Hope for the Best, Plan for the Worst
From his post in the White House, Brian Kamoie ’93 works to keep Americans safe from all manner of disasters
by Sherri Kimmel
January 2, 2012
President Barack Obama greets Brian Kamoie '93 after delivering remarks at the National Security Council Holiday Christmas Party at Blair House on Dec. 9, 2011. (Official White House Photo by Pete Souza)
The movie Contagion grippingly presents the mayhem that a mysterious lethal virus can level on the people of the United States. Painful, ugly deaths. Lack of food. Breakdown of social order. Convincing as it was, could this really happen?
Though clearly hyped for drama, “the movie conveys the challenges of emerging infectious diseases,” says Brian Kamoie ’93, who from his office in the grand, soaring Eisenhower Executive Office Building, adjacent to the West Wing of the White House, thinks about pandemics of this sort daily. “The central message is we need to be aware of the potential for emerging disease and take steps to prepare ourselves.”
As senior director for preparedness policy for the National Security Staff, Executive Office of the President, Kamoie has been a key strategist in the nation’s response to the H1N1 pandemic in 2009, the Haiti earthquake in 2010, the Deepwater Horizon oil spill in 2010 and the nuclear emergency in Fukushima, Japan, last spring. “Each of the incidents had a lot of uncertainties that created a lot of concern,” he admits.
Besides supporting the response to natural disasters, terrorism, emerging infectious diseases and other threats to the nation, Kamoie helps the Obama administration focus on “how we can make individuals in communities and the nation better prepared. How do we protect critical infrastructure and ensure that it is prepared to withstand disruptions to the electrical grid, telecommunications, transportation—essential lifeline services to the nation? We also do training and exercises to prepare people for their roles in disasters and emergencies.”
While Kamoie may find himself in the Situation Room of the White House with the president for a pre-hurricane-season preparedness briefing or a disaster response or exercise, he’s more likely to advise his boss, John Brennan, assistant to the president for homeland security and counterterrorism, or other senior presidential advisors who then meet directly with Obama.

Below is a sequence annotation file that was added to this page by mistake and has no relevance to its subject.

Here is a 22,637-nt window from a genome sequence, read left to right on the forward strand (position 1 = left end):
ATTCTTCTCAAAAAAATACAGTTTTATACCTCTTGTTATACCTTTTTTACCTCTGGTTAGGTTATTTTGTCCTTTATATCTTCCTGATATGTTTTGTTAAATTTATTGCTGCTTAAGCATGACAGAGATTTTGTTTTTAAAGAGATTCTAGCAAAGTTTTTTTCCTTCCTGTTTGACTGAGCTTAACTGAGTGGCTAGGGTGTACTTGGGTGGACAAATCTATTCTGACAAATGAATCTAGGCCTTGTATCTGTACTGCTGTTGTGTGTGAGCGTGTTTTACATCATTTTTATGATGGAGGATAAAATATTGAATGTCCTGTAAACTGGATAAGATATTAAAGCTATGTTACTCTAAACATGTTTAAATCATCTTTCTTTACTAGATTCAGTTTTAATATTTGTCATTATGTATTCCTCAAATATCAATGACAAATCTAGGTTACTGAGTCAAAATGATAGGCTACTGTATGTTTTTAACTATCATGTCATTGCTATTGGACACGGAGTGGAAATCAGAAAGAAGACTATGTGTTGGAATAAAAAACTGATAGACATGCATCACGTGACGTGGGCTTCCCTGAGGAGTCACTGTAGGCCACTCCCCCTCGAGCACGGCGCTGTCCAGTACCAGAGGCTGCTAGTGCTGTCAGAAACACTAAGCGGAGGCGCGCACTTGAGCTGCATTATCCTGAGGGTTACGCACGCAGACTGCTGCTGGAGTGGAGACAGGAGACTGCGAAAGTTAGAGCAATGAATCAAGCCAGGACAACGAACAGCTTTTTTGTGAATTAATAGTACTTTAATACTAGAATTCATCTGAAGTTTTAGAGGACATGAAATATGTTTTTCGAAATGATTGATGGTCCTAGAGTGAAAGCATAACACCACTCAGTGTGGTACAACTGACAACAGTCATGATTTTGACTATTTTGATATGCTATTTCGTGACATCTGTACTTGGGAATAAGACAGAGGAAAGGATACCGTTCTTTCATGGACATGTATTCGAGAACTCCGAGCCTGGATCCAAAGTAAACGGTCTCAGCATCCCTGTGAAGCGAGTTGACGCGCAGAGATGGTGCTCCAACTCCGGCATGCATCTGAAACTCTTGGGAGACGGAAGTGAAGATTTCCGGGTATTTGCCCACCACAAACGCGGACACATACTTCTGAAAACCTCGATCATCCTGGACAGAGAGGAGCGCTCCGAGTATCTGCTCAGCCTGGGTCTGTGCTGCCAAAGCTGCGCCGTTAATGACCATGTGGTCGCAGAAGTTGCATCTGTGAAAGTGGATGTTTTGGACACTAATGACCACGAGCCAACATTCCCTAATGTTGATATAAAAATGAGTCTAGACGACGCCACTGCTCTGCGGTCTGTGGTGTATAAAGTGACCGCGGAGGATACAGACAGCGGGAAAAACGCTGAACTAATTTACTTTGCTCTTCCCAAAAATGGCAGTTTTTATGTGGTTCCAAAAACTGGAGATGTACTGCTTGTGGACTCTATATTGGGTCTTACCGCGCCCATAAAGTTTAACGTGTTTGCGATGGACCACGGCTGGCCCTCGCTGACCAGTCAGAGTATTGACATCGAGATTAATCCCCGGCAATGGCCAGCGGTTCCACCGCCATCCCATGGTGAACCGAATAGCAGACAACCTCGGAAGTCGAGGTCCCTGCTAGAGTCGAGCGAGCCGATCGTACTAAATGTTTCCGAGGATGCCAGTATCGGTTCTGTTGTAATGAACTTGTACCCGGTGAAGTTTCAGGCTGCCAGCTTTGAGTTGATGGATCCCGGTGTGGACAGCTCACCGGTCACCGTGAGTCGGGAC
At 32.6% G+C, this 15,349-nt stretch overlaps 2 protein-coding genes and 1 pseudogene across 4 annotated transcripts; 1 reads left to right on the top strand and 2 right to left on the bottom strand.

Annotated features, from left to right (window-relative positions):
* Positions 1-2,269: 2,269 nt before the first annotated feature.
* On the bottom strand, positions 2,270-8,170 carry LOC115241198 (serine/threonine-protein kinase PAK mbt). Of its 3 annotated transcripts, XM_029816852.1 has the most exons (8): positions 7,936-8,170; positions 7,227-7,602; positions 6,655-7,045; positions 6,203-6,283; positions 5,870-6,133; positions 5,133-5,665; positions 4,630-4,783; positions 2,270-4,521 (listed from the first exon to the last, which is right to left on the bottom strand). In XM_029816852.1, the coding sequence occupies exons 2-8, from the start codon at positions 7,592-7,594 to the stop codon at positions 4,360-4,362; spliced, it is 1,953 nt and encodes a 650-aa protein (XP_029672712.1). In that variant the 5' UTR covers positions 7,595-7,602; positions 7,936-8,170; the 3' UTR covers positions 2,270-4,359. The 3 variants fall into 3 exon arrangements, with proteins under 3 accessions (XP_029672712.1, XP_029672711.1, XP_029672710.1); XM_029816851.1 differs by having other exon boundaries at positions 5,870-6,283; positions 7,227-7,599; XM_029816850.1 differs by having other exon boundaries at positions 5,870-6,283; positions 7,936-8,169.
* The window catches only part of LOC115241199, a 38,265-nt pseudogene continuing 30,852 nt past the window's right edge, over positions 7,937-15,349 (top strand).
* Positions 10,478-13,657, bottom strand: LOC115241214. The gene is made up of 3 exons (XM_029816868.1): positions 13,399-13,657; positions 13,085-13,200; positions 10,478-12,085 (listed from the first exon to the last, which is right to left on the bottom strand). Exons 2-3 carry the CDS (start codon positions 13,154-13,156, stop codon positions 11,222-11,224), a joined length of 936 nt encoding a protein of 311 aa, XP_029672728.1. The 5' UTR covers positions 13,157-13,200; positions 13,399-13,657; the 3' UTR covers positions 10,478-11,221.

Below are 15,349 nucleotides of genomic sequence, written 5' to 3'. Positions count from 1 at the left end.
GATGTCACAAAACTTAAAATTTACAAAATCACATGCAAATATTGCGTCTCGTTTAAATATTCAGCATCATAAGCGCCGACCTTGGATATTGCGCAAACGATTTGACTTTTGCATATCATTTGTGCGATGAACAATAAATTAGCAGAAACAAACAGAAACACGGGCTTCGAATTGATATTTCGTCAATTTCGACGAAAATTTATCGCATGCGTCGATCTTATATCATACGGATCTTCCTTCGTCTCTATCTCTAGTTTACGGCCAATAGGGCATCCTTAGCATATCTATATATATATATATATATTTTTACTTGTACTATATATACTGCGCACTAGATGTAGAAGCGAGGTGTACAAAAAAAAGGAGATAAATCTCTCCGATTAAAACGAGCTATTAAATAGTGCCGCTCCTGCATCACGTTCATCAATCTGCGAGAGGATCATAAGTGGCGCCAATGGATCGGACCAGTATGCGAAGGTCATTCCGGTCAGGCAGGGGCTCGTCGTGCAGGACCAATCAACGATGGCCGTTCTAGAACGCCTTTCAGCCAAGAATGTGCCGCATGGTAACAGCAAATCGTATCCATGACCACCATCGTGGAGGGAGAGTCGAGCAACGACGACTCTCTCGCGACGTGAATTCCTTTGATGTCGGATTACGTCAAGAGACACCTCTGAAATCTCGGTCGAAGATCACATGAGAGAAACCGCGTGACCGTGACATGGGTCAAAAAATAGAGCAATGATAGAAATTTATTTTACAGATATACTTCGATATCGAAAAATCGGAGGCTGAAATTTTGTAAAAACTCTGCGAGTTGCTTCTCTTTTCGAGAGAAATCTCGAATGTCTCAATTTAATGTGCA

“Our role is focused on advising the president and his senior staff—working with federal departments and agencies to develop good policy and then managing incidents as they occur,” says Kamoie. “The guiding principle is, hope for the best, plan for the worst.”
Working for the White House, he is quick to admit, is a heady experience. “It’s a long way from Altoona to 1600 Pennsylvania Avenue,” he says with a smile.
Back in his high-school student-council days, Kamoie had already decided to pursue public service. As a Pennsylvania state-legislature intern while attending Dickinson, he further realized “the opportunity that public life affords one to work on challenging issues that matter,” he says.
Student Senate service and majors in policy studies and political science prepared Kamoie well for the next step—a law degree and a master’s in public health from George Washington University (GWU).
Along the way, he married former Student Senate president Laura Croghan ’92, an associate professor of history at the U.S. Naval Academy and romance novelist whose pseudonym is Laura Kaye. Kamoie also made time to serve on Dickinson’s Alumni Council for eight years, two of them as president, and on the Board of Trustees for four years.
James Hoefler, his former political-science professor, appreciates Kamoie’s dual dedication to his nation and his college. “It’s been a joy to watch his trajectory and to keep in touch with this bright and shining alumnus who never lost touch with his school and never missed an opportunity to give back to his alma mater,” Hoefler says.
After practicing health law for a few years, Kamoie taught at GWU, then began government service in 2004, rising to deputy assistant secretary for preparedness and response at the U.S. Department of Health and Human Services. In 2009, he joined the National Security Staff.
“It’s a 24/7, 365-day-a-year operation to support the president and the American people,” Kamoie notes. When he first joined the White House staff, he allowed the demands to overtake him. One day he realized he was too tired to play with his two daughters and faced the fact that he’d gained 80 pounds since his Dickinson days. He immediately joined a 24-hour gym and vowed to change his diet.
Now 90 pounds lighter, he makes sure he hits the gym no matter how late he arrives home. His afternoon pick-me-up is a Diet Coke—though he’ll occasionally snag a handful of red, white and blue M&M’s from the West Wing stash.
Having served under two presidents, Kamoie explains that, as a career senior executive and subject-matter expert, he is not as affected by a change in administration as a political appointee would be.
That being said, “people typically come to the White House and serve for a year or two,” he notes. “The pace and intensity of many jobs in government are such that it is unlikely that people will do it for an entire career.”
When Kamoie moves on, he’ll “seek out a role that allows me to contribute to public life, whether or not that’s in the public or private sector or academia.”
Until then, he admits, “I am in awe every day of walking through those gates [to the White House]. The chance to do meaningful work with exceptionally smart people who are committed to public service is a rare opportunity for which I am grateful.”